Roseville (MN) native and U.S. Women's National Team defender Lee Stecklein has become one of the most visible women's hockey players in the world.
The players that make up the Minnesota contingent of the Professional Women’s Hockey Players Association aren’t going to let a little global pandemic get in the way of their plans for the upcoming season — no matter what that season may hold.
“This is not unfamiliar to us,” defender Lee Stecklein said after a PWHPA practice in early October. “We’re used to not having a lot of games in a year, and whenever we do get those games, trying to make them count.”
The two-time Olympic medalist who captured gold with the U.S. Women’s National Team at the 2018 Pyeongchang Winter Games is one of the most recognizable figures in the sport. As one of those known faces, Stecklein said that her team’s ability to be seen and heard, regardless of how many times they can play, is paramount to the overall success of the women’s game.
“We’ve been really, really lucky (in terms of visibility) in America as the U.S. Women’s National Team,” Stecklein said. “We want to use whatever time and attention we have to make sure we’re uplifting women’s hockey in all ways.”
For now, uplifting in all ways means showing up for practices before dawn twice a week, as Stecklein and her teammates do. For about an hour, some of the top female hockey players in the world drill under the tutelage of Mira Jalosuo, a former University of Minnesota defender and Finnish national team stalwart.
“My role is to run quality practices for the girls and keep the girls in shape once the season begins,” Jalosuo said. “As of right now, we are running a lot of flow drills to get a lot of reps in. Once the season is getting closer, we will start talking more about systems and practices will slow down a little bit.”
U.S. Women's National Team forward Hilary Knight will skate for the Minnesota Region during the PWHPA's 2020-2021 season.
From September of 2019 to March of 2020, members of the PWHPA competed in six showcases to bring its talent to the public, making stops in Toronto (twice), New Hampshire, Chicago, Philadelphia, and Arizona.
The 2020-2021 slate, which has undergone a dozen changes due to COVID-19 travel restrictions, is designed to enhance the prominence of the competing players and the sport as a whole.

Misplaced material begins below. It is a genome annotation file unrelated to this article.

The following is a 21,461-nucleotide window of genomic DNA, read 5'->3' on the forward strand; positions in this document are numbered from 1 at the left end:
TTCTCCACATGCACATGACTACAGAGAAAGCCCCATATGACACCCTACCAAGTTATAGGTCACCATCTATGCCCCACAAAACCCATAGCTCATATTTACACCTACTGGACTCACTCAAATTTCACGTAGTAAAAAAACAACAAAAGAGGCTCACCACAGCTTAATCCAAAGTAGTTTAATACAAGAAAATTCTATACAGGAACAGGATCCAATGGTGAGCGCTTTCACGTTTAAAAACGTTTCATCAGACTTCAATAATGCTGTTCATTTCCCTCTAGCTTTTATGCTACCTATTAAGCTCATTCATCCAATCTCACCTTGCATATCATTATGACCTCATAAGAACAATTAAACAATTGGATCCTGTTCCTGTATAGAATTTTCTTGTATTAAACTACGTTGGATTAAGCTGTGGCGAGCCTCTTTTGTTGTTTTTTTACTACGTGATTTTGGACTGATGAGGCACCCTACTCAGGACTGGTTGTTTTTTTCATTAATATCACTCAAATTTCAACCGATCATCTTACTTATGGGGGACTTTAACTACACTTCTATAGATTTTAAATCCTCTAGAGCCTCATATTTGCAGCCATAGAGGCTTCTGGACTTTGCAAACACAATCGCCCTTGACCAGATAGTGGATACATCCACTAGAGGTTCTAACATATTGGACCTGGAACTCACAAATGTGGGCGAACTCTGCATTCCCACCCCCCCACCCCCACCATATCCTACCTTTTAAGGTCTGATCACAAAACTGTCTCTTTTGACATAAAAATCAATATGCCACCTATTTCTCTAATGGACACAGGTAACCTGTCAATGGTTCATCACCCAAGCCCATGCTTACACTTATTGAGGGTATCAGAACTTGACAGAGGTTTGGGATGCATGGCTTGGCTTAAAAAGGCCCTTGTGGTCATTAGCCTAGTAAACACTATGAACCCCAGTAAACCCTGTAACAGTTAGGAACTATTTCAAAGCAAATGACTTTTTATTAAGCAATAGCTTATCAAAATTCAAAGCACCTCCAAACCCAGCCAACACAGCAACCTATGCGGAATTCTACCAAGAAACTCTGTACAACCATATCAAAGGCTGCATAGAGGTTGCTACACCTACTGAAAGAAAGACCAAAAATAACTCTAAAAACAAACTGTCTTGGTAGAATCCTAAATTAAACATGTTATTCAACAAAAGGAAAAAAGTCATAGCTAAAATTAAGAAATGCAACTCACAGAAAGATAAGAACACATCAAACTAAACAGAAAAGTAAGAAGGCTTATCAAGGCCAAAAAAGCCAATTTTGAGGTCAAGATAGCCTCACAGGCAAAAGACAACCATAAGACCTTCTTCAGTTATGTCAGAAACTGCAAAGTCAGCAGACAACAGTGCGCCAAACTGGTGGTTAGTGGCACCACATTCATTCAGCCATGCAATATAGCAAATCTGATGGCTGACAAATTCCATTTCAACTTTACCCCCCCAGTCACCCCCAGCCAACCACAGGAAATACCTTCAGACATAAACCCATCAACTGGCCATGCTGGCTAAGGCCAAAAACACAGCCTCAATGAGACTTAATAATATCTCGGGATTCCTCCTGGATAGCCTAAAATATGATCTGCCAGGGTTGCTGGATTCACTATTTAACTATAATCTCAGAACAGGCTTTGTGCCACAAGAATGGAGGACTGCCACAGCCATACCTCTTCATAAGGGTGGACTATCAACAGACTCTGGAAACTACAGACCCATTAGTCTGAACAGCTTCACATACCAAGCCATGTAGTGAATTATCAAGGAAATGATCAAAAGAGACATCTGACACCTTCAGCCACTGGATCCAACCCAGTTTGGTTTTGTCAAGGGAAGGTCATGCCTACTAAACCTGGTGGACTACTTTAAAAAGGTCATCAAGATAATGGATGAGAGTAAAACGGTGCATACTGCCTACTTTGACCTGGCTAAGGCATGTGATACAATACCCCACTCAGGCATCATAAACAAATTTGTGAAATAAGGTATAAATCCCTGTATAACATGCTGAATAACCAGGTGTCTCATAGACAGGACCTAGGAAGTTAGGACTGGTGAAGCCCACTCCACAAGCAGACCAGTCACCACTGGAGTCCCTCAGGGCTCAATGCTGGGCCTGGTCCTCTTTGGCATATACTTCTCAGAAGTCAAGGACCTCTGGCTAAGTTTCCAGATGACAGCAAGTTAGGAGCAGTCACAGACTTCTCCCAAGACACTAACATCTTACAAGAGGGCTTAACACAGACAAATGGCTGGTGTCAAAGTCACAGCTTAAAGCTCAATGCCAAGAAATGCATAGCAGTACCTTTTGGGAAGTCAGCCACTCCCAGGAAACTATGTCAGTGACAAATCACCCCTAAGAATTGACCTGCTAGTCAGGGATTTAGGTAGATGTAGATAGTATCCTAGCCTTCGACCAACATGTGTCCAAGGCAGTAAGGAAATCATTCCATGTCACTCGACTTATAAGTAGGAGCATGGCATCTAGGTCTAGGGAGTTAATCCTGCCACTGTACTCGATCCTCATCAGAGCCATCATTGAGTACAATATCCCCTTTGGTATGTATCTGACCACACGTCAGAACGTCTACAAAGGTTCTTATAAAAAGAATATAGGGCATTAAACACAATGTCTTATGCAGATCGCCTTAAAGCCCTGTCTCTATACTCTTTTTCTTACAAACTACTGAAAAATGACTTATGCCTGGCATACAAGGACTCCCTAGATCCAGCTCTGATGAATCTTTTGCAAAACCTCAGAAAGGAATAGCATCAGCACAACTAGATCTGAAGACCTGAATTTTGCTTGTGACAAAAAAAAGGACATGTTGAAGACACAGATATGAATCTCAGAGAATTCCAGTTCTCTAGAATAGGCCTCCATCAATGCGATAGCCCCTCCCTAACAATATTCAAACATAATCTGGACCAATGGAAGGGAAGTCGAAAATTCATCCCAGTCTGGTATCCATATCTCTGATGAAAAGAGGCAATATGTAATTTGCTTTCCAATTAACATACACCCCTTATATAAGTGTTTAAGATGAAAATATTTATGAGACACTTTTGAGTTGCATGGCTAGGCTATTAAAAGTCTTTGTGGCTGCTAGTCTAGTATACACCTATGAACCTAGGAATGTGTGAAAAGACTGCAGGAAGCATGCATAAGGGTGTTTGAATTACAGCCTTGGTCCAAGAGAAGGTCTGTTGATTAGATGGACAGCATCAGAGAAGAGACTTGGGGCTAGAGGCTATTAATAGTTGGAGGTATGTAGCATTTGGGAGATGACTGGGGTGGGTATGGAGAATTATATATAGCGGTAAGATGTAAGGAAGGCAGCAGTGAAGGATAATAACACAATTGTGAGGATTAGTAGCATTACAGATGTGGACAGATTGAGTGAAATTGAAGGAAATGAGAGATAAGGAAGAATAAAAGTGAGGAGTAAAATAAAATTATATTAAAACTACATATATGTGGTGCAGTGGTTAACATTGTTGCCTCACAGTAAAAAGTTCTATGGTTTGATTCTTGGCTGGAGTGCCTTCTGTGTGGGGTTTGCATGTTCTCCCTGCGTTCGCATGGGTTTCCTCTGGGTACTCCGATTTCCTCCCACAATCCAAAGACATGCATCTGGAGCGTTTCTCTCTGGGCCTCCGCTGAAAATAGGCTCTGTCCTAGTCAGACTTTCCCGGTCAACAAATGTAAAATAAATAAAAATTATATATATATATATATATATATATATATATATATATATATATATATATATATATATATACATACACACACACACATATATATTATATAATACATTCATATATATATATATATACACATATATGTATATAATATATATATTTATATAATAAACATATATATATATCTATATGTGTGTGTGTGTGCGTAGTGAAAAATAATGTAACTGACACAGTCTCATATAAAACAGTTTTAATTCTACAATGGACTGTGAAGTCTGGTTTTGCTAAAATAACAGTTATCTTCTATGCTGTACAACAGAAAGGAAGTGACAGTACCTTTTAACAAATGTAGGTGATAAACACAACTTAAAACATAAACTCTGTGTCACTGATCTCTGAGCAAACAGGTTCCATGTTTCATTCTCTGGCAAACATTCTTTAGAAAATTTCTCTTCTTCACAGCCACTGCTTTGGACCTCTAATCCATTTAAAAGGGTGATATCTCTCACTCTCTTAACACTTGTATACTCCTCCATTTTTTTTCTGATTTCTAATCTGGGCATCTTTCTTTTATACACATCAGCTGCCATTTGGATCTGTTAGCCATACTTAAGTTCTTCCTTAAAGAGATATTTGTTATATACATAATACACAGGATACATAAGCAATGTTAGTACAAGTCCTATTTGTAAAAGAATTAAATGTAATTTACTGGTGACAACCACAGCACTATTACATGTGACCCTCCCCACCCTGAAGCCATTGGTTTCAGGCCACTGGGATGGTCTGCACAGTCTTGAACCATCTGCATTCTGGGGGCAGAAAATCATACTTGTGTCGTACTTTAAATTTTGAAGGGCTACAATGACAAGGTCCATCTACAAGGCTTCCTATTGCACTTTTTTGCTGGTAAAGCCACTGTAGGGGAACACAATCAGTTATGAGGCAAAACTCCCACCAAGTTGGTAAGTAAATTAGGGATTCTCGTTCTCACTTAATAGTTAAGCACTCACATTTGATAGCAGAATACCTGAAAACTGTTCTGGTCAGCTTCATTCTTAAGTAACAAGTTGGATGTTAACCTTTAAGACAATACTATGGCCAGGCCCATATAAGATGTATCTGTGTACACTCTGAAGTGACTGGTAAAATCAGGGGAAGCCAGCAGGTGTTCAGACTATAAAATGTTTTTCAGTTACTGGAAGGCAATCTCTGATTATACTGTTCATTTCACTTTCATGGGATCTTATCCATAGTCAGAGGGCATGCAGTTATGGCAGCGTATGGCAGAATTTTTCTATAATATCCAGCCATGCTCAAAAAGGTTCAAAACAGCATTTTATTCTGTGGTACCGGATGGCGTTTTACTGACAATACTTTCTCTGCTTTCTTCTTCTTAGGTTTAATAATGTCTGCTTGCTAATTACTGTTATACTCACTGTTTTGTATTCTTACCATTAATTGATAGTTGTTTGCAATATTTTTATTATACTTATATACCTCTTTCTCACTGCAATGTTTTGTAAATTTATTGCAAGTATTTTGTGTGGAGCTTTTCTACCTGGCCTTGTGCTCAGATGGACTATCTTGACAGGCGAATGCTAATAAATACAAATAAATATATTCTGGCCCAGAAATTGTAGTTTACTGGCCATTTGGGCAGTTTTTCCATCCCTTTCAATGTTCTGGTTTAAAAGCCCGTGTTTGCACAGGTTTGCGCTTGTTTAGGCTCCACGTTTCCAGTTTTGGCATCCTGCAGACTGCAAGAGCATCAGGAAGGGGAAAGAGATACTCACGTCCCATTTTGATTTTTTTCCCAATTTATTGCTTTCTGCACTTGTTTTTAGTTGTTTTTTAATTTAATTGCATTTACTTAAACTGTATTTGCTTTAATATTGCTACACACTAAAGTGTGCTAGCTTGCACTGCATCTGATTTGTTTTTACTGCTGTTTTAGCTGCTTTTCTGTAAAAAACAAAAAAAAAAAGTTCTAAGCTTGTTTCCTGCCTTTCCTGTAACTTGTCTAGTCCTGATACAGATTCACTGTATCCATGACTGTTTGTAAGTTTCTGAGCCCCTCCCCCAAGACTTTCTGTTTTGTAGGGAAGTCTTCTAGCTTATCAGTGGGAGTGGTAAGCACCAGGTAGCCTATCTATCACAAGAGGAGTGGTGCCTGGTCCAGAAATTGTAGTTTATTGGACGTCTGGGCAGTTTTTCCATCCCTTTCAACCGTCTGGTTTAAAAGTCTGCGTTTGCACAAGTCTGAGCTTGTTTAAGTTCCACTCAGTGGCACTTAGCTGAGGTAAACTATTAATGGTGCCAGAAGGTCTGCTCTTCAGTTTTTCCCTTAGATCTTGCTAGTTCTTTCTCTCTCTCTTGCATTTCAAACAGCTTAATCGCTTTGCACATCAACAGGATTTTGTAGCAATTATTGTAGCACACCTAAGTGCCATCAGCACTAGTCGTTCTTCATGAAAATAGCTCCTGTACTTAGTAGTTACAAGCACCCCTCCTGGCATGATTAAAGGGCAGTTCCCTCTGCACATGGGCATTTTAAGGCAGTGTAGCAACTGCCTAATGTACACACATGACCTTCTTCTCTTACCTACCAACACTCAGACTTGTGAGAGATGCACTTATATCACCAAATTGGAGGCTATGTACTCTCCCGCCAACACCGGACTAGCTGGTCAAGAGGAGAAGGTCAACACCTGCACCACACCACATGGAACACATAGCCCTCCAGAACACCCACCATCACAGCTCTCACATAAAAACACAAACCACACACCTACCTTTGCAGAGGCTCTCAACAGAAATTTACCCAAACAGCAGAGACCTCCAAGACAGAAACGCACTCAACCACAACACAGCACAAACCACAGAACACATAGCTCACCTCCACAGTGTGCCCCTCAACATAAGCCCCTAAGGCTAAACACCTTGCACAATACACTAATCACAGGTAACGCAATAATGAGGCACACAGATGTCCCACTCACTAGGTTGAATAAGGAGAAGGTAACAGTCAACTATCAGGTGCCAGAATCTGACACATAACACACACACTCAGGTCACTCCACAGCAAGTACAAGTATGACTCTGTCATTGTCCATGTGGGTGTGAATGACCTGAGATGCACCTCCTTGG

“To increase the visibility of the sport,” Minnesota region player and PWHPA board member Hilary Knight said, succinctly outlining the tour’s primary goal. “Increase the marketability of it, and present a great on-ice product, something the fans will either want to tune in or show up and watch.”
The WNBA, the most recognizable women’s professional league in any sport, is still far behind their male counterparts in virtually all areas, a stark reminder that women’s hockey sits even lower in the pecking order of professional sports.
“We’re many years behind other sports, so we’re just trying to learn from their positives and negatives,” Knight said, referencing the general lack of coverage of the WNBA, even during its uber-competitive postseason. “I mean, it’s 2020. We should have a pro league by now.”
Pro league or not, Minnesota Region forward Hannah Brandt, who pairs with Knight and fellow Minnesota native Dani Cameranesi on the team’s top line, said that she and her teammates would be prepared to perform this season.
“I’m really looking forward to whatever the season has in store for us,” Brandt said. “We’re enjoying getting on the ice and practicing together, and we’re gonna be ready for whatever games we have.”
PWHPA forward Hannah Brandt skates with Knight on the team's top forward line.